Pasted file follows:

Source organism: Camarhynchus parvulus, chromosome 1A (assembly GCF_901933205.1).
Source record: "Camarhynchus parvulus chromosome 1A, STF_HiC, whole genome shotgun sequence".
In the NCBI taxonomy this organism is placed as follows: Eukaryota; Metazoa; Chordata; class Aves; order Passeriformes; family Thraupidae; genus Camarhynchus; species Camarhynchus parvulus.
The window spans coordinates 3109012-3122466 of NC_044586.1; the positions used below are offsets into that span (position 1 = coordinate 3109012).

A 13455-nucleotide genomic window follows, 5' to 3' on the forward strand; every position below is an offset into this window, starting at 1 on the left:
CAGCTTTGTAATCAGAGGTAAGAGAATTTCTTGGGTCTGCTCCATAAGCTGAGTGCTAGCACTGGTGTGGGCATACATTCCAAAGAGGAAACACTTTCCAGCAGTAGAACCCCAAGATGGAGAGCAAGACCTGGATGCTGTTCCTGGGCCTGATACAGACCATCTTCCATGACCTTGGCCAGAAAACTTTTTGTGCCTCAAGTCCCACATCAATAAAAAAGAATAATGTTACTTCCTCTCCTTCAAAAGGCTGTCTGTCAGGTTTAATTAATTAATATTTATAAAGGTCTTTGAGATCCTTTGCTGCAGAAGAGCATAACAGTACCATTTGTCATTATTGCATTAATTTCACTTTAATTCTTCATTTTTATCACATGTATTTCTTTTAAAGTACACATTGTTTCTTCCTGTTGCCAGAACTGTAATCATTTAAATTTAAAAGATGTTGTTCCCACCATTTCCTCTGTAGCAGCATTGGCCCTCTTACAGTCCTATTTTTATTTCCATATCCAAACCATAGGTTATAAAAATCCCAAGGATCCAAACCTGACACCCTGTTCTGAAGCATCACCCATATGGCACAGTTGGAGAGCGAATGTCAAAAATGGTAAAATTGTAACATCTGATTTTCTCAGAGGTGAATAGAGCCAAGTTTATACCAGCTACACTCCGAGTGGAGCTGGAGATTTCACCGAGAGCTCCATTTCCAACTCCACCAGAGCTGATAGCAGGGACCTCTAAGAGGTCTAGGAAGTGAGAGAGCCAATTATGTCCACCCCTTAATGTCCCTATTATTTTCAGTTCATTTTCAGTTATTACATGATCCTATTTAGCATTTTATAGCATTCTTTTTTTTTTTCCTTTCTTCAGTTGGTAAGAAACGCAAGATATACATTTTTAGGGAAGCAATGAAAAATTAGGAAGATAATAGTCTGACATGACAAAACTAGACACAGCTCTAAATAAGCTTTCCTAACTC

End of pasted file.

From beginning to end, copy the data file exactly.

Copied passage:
Source organism: Camarhynchus parvulus, chromosome 1A (assembly GCF_901933205.1).
Source record: "Camarhynchus parvulus chromosome 1A, STF_HiC, whole genome shotgun sequence".
In the NCBI taxonomy this organism is placed as follows: Eukaryota; Metazoa; Chordata; class Aves; order Passeriformes; family Thraupidae; genus Camarhynchus; species Camarhynchus parvulus.
The window spans coordinates 3109012-3122466 of NC_044586.1; the positions used below are offsets into that span (position 1 = coordinate 3109012).

A 13455-nucleotide genomic window follows, 5' to 3' on the forward strand; every position below is an offset into this window, starting at 1 on the left:
CAGCTTTGTAATCAGAGGTAAGAGAATTTCTTGGGTCTGCTCCATAAGCTGAGTGCTAGCACTGGTGTGGGCATACATTCCAAAGAGGAAACACTTTCCAGCAGTAGAACCCCAAGATGGAGAGCAAGACCTGGATGCTGTTCCTGGGCCTGATACAGACCATCTTCCATGACCTTGGCCAGAAAACTTTTTGTGCCTCAAGTCCCACATCAATAAAAAAGAATAATGTTACTTCCTCTCCTTCAAAAGGCTGTCTGTCAGGTTTAATTAATTAATATTTATAAAGGTCTTTGAGATCCTTTGCTGCAGAAGAGCATAACAGTACCATTTGTCATTATTGCATTAATTTCACTTTAATTCTTCATTTTTATCACATGTATTTCTTTTAAAGTACACATTGTTTCTTCCTGTTGCCAGAACTGTAATCATTTAAATTTAAAAGATGTTGTTCCCACCATTTCCTCTGTAGCAGCATTGGCCCTCTTACAGTCCTATTTTTATTTCCATATCCAAACCATAGGTTATAAAAATCCCAAGGATCCAAACCTGACACCCTGTTCTGAAGCATCACCCATATGGCACAGTTGGAGAGCGAATGTCAAAAATGGTAAAATTGTAACATCTGATTTTCTCAGAGGTGAATAGAGCCAAGTTTATACCAGCTACACTCCGAGTGGAGCTGGAGATTTCACCGAGAGCTCCATTTCCAACTCCACCAGAGCTGATAGCAGGGACCTCTAAGAGGTCTAGGAAGTGAGAGAGCCAATTATGTCCACCCCTTAATGTCCCTATTATTTTCAGTTCATTTTCAGTTATTACATGATCCTATTTAGCATTTTATAGCATTCTTTTTTTTTTTCCTTTCTTCAGTTGGTAAGAAACGCAAGATATACATTTTTAGGGAAGCAATGAAAAATTAGGAAGATAATAGTCTGACATGACAAAACTAGACACAGCTCTAAATAAGCTTTCCTAACTC